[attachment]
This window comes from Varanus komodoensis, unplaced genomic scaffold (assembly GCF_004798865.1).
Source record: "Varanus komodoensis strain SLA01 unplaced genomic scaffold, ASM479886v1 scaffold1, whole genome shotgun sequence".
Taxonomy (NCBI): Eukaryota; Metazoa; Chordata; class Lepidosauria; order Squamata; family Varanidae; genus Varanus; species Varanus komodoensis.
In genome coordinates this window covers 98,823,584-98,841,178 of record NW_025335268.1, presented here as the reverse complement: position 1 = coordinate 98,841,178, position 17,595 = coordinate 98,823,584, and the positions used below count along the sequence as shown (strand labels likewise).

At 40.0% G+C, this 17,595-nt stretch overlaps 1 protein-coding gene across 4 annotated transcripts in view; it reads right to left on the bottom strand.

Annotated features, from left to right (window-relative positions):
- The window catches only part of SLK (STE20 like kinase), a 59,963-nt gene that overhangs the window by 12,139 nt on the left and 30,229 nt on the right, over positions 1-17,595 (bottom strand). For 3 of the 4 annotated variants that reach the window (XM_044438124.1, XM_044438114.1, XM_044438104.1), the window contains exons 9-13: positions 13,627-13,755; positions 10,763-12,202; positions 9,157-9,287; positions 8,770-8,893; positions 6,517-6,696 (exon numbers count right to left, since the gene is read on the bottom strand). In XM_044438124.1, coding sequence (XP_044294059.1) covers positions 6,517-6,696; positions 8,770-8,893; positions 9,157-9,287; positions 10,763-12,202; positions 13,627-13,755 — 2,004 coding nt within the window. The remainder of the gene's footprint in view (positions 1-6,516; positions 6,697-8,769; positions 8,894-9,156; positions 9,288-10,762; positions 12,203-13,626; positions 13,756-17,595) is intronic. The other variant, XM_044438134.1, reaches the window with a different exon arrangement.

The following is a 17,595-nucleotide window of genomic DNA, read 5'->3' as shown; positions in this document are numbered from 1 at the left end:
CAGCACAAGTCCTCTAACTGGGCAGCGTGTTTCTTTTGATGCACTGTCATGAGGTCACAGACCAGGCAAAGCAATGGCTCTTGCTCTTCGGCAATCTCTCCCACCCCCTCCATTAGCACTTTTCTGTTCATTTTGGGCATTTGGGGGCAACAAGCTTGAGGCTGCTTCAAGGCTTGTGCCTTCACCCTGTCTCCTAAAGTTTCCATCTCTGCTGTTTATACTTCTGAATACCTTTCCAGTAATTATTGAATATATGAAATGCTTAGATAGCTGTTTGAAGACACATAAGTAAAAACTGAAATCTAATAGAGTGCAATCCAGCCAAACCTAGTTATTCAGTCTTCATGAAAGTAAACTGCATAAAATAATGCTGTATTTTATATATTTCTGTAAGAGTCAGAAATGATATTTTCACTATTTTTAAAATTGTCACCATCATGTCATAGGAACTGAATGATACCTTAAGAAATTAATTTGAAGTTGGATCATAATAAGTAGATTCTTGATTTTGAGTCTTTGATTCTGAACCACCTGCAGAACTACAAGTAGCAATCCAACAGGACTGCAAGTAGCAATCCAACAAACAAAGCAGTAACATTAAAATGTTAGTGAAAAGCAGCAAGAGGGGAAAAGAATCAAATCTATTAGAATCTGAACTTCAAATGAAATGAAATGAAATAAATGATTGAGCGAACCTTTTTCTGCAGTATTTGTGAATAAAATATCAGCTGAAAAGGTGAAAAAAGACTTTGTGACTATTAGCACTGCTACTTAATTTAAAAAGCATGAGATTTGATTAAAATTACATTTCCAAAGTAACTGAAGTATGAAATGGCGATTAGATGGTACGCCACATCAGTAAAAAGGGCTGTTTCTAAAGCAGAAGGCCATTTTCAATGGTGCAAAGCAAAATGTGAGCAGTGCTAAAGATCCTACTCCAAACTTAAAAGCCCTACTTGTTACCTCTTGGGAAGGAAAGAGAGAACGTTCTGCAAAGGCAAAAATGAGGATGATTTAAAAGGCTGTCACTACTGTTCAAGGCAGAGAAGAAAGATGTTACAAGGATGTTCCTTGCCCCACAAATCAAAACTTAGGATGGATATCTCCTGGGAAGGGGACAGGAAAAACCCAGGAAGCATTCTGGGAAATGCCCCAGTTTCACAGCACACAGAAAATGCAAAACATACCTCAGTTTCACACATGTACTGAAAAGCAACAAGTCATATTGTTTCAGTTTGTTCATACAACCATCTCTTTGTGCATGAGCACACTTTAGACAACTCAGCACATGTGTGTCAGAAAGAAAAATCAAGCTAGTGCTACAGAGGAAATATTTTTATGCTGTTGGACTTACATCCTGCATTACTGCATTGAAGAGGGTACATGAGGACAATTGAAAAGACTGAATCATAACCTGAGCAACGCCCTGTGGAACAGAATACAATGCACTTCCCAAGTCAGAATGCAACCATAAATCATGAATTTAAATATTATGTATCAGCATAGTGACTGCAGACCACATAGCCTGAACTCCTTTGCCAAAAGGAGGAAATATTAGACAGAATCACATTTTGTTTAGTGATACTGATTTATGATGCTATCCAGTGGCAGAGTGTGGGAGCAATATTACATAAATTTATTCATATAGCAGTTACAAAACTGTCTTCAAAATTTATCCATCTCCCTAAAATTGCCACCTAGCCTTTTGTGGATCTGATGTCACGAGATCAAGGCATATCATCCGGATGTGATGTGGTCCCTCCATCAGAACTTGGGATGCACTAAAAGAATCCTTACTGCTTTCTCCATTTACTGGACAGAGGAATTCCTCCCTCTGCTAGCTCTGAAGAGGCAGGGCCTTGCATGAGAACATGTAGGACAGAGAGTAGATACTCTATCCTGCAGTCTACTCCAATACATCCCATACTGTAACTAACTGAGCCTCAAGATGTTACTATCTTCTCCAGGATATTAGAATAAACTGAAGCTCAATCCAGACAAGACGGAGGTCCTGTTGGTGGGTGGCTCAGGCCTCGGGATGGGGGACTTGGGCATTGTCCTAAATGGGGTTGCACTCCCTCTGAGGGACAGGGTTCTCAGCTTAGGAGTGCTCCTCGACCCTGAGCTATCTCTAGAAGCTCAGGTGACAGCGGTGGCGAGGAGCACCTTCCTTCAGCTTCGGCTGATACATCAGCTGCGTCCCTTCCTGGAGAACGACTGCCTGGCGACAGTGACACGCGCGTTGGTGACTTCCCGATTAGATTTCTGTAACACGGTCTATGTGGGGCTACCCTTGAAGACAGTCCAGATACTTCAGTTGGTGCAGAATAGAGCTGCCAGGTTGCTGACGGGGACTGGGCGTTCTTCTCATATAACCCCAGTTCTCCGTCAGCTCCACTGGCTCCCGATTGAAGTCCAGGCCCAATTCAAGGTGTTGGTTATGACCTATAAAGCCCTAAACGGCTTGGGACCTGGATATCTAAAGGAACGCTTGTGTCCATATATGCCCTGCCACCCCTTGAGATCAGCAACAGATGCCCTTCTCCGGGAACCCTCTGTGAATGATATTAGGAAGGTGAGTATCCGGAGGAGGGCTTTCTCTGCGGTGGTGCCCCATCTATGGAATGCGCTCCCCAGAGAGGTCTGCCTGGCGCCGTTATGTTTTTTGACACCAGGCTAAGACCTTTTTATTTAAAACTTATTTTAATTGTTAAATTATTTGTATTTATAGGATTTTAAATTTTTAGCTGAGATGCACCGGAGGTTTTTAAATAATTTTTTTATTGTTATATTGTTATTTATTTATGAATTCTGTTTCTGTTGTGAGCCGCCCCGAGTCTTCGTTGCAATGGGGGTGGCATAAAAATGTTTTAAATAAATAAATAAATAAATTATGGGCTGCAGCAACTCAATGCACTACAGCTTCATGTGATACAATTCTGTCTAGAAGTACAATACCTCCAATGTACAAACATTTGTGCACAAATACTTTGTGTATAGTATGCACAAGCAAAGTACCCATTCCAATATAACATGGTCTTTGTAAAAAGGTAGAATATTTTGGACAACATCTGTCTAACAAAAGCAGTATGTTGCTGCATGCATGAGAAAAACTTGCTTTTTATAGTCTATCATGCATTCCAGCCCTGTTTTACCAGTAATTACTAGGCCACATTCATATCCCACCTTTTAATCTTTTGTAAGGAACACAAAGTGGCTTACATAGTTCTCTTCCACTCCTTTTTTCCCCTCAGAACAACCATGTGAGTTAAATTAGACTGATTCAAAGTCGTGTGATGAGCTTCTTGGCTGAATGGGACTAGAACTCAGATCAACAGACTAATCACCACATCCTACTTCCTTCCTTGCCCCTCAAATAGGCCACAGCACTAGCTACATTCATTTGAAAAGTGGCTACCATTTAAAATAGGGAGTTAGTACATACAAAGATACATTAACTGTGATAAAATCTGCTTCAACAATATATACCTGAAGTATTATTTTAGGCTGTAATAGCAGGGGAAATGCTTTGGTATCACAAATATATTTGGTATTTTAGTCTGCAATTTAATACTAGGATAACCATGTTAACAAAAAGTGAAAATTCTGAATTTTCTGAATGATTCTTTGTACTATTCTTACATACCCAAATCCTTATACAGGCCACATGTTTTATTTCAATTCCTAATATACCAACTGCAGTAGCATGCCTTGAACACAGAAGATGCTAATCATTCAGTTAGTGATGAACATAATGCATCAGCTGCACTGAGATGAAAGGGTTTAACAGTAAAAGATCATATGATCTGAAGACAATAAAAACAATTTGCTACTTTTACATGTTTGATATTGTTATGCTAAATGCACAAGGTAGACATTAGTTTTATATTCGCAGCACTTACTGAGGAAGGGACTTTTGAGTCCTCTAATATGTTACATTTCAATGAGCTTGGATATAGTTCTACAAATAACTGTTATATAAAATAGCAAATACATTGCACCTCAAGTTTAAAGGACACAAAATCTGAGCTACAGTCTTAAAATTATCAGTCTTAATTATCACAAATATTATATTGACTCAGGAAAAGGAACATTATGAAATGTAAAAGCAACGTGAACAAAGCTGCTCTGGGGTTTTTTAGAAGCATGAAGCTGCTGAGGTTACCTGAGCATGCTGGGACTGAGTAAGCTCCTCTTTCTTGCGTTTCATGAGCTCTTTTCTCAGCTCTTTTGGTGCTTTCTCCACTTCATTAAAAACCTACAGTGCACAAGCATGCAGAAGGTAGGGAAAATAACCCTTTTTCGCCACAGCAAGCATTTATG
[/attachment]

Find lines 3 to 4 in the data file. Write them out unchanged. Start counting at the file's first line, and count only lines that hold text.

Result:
Taxonomy (NCBI): Eukaryota; Metazoa; Chordata; class Lepidosauria; order Squamata; family Varanidae; genus Varanus; species Varanus komodoensis.
In genome coordinates this window covers 98,823,584-98,841,178 of record NW_025335268.1, presented here as the reverse complement: position 1 = coordinate 98,841,178, position 17,595 = coordinate 98,823,584, and the positions used below count along the sequence as shown (strand labels likewise).